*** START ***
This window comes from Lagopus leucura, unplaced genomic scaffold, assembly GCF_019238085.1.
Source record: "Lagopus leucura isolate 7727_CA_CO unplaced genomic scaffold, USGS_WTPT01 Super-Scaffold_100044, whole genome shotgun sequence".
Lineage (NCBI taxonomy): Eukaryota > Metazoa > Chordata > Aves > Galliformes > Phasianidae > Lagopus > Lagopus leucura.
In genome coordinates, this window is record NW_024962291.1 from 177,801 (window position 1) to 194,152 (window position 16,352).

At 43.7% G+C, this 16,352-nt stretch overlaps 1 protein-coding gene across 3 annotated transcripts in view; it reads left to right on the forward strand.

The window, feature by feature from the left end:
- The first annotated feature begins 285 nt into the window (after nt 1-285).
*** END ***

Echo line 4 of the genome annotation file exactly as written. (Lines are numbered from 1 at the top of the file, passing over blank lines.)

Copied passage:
In genome coordinates, this window is record NW_024962291.1 from 177,801 (window position 1) to 194,152 (window position 16,352).